LAGOS: Rescuers toiled through the night as police with machineguns stood guard after three apartment blocks were flattened and at least 30 people killed by a mystery explosion in the crowded commercial heart of Lagos.
The front of the Prudent Bank next to the block where Sunday's blast occurred was ripped off and looters ransacked the building. Nigeria's Red Cross chief said the bank's strongroom was cleaned out.
Smoke rose from behind the rubble as firefighters worked under the glare of a fire engine's headlights to extinguish flames still rising from the ruins.
A policemen loosed off a burst from a machinegun to keep crowds away and prevent further looting.
But local residents went ahead with a baptism party just around the corner from the blast scene on Sunday evening despite the grim death toll.
As I'm speaking to you now, there are over 30 bodies in the mortuary and there could still be many more dead in the debris, Lagos State Governor Bola Tinubu told journalists at the scene on Sunday.
Lagos State Commissioner of Information Dele Alake said some people might still; be found alive the wreckage.
Red Cross chief Emmanuel Ijewere put the death toll at 22 and said 41 people were being treated in hospital. Six were in critical condition.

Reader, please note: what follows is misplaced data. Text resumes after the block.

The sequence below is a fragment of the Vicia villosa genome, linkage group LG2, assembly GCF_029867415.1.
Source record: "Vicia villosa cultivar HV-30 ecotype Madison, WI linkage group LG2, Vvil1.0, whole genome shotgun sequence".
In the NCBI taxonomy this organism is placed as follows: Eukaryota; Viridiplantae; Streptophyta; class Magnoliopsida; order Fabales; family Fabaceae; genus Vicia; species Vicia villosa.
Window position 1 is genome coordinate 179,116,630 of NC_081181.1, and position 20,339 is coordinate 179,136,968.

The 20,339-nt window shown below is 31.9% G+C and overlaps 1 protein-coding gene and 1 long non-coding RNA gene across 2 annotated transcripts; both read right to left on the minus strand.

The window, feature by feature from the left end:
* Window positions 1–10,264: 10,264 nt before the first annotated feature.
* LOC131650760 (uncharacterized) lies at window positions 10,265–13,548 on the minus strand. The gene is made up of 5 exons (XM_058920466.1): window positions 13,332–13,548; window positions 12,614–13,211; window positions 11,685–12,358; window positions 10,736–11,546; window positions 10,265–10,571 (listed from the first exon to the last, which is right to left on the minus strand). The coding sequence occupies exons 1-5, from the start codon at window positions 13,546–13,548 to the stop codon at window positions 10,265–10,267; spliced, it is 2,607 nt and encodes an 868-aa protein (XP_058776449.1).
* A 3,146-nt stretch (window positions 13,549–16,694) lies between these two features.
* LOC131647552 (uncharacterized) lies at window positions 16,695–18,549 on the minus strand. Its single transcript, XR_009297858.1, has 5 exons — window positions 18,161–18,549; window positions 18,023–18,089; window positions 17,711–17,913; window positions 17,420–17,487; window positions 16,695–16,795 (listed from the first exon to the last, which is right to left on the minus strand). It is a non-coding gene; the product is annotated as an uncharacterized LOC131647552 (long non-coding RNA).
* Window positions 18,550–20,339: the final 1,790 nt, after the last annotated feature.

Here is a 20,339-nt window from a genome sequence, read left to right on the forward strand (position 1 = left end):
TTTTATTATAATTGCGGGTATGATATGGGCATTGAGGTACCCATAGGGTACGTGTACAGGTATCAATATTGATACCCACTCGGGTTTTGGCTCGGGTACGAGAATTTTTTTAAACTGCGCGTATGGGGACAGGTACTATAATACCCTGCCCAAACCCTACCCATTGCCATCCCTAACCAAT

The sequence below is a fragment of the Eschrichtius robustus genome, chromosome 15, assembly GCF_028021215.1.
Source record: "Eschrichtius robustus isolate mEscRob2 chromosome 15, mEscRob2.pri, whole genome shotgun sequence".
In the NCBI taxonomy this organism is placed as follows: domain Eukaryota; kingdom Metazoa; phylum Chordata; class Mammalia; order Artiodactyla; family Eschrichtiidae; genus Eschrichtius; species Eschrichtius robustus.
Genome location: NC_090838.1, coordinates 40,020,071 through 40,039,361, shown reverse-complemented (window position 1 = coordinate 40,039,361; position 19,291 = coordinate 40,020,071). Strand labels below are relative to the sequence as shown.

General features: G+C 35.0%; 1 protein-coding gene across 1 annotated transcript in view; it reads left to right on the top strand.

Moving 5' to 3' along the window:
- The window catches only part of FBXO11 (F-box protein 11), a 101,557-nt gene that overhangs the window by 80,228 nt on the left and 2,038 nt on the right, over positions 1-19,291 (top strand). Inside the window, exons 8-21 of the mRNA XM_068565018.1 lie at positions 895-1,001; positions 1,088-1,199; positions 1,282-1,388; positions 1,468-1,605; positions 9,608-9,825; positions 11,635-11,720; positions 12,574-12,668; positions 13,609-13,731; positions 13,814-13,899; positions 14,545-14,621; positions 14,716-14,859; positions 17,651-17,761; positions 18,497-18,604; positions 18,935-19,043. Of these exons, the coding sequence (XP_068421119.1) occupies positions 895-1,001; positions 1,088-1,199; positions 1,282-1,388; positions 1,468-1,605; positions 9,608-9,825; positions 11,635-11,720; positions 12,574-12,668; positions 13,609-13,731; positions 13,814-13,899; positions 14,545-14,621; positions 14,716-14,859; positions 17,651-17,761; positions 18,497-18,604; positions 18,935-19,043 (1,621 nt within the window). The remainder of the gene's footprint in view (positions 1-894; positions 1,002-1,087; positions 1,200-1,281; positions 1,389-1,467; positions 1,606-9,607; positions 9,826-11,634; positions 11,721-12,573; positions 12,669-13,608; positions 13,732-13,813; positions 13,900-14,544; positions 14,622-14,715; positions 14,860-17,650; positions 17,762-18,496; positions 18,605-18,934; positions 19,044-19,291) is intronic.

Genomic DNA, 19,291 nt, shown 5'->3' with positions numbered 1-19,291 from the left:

He said the blast, which echoed across the city of 12 million people around 11 am, came from a three-storey building with a mixture of shops and residential flats next to the bank. Two other blocks were flattened.
In Nigeria's southern oil-producing city of Warri, several buildings were burned and gunshots rang out on Sunday in a third consecutive day of ethnic clashes, witnesses said.
Street clashes first broke out on Friday in Warri between the Itsekiri and Urhobo ethnic groups, leaving several people dead. Calm had returned by Sunday morning, until the new bout of violence broke out.
The Lagos explosion was Nigeria's worst disaster since a fire gutted one of the main offices of the national oil firm in December. In January last year, more than 1,000 people died from a fire at a Lagos arms depot.
Oil-rich Nigeria, Africa's most populous country, suffers bouts of inter-ethnic violence but is not known as a target of terror attacks.
Worries of mounting violence ahead of presidential elections have been heightened by the ethnic clashes in Warri. Reuters
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